What should I feed a cat who has GERD and is there anything else I can give to relieve the acid reflux?
Original Question: My cat has been diagnosed with Gerd. What is the best food option for him and what else should he be taking to reduce his discomfort from acid reflux? This occurred after a dental cleaning. -
Thanks for your question.
I’m sorry to hear about this. My first comment is that I’m surprised that this started after dentistry. In 13 years I have never seen an example of this. I would be curious about how the diagnosis has been made. If radiographs have not been taken, I would recommend that you do so with your veterinarian to confirm the diagnosis, along with blood work.
When we perform a dental cleaning, we use a hard plastic tube called in endotracheal tubes that we put down the trachea. The trachea is the tube that brings air to the lungs. Therefore, placing and removing this tube should not cause trauma to the esophagus which is the tube that leads to the stomach. So you can understand why I think it’s odd that you have this problem after a dentistry. So again I would recommend confirming the diagnosis, even if it means getting a second opinion.
Here are some suggestions if this is truly a case of gastroesophageal reflux disorder (also known as heartburn and Gerd). There are a few medications that are recommended to use. These are:
1. Omeprazole; which decreases the acidity of the stomach (there are other antacid medications as well such as Cimetidine and Famotidine that can be used).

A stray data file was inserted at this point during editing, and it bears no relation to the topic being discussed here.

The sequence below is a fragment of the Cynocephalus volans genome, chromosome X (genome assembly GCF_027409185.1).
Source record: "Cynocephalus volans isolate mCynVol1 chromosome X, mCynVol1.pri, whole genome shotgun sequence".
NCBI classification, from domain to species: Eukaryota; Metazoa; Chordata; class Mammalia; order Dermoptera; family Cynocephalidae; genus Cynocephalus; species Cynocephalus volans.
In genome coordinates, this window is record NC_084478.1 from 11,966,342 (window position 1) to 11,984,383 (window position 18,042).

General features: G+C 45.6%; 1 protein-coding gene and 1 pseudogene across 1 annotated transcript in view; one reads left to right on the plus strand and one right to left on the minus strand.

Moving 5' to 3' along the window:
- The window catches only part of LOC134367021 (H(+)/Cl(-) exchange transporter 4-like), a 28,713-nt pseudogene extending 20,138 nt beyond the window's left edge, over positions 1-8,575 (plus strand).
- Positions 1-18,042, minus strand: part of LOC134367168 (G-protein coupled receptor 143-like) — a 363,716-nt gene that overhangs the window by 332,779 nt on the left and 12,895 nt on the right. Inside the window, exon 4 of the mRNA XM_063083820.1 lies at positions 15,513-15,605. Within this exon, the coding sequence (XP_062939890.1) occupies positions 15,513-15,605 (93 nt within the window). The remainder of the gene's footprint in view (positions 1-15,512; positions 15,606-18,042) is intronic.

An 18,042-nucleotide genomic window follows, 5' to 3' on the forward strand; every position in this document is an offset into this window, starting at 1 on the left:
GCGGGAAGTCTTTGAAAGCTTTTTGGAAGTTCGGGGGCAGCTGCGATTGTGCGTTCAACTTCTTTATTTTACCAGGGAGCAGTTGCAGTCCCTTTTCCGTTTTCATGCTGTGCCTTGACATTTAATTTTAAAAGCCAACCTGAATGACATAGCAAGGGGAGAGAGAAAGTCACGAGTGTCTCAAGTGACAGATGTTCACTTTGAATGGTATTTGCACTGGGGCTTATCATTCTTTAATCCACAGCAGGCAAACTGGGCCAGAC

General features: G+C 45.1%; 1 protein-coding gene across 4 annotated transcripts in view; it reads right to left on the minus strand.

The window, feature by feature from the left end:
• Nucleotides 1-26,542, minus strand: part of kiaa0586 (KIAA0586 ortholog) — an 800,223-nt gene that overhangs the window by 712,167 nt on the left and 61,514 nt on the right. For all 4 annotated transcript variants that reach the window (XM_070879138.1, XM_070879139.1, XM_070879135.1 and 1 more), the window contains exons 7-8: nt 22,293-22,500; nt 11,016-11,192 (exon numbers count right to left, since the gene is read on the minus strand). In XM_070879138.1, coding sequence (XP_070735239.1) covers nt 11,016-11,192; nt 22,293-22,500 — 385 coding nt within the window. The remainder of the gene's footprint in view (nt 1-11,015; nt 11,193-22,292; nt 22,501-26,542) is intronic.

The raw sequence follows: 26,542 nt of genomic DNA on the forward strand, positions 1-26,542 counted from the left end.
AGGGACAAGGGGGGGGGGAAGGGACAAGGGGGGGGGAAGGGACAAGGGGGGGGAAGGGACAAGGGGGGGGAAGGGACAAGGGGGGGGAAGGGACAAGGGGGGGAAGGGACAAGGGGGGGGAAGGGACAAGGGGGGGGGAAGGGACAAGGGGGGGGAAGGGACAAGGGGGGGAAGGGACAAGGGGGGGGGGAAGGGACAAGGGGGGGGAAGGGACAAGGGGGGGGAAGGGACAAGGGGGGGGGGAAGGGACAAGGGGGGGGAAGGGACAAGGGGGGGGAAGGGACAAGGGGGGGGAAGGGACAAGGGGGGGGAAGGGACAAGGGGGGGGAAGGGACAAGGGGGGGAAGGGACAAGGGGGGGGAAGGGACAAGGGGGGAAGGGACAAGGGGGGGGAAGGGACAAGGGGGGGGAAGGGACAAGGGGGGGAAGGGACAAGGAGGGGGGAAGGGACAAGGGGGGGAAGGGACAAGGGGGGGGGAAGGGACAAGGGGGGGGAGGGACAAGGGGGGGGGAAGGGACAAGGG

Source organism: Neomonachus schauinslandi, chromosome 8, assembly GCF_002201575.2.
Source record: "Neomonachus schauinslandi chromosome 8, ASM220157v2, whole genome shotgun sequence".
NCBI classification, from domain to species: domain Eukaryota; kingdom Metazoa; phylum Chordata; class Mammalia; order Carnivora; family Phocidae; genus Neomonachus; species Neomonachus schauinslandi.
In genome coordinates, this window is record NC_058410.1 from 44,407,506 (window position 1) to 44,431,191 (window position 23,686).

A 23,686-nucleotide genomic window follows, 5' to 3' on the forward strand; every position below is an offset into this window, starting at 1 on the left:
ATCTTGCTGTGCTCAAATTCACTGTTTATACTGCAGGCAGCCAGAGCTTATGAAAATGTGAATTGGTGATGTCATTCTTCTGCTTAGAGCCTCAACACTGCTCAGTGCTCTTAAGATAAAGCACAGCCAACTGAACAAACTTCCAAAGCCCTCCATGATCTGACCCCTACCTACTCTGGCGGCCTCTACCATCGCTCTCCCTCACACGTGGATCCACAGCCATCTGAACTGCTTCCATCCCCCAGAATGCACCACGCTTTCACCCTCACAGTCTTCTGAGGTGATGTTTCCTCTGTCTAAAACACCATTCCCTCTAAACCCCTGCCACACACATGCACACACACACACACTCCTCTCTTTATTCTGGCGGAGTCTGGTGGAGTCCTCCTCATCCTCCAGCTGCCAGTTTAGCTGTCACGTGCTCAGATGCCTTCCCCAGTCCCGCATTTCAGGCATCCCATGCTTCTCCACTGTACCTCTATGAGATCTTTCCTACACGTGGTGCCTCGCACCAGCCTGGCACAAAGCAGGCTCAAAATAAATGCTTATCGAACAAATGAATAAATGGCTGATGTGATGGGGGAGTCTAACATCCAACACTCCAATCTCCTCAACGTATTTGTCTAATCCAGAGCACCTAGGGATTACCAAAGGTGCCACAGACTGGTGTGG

2. Cisapride; which increases the mobility of the digestive tract immediately following the stomach.
3. Metoclopramide; which tightens the esophageal sphincter and prevents acid from rising into the esophagus from the stomach. It also increases the motility of the digestive tract, however in an uncoordinated way.
If the condition is serious enough, a veterinarian can choose to start on all three of these medications at the same time. Then over time, each medication is discontinued one at a time. Starting with the Metoclopramide, then the Cisapride, and lastly the Omeprazole.
Other things that may help the condition as well are:
1. Feeding your cat from a plate of food that is elevated up to head level (for example, you can place a plate of food on top of a shoebox).
2. Feeding a diet higher in bulky fibre known to be formulated to aid gastrointestinal disorders. Any veterinarian can recommend many of these that are currently on the market.
Thanks again for your question and good luck with this.
Dr. Clayton Greenway
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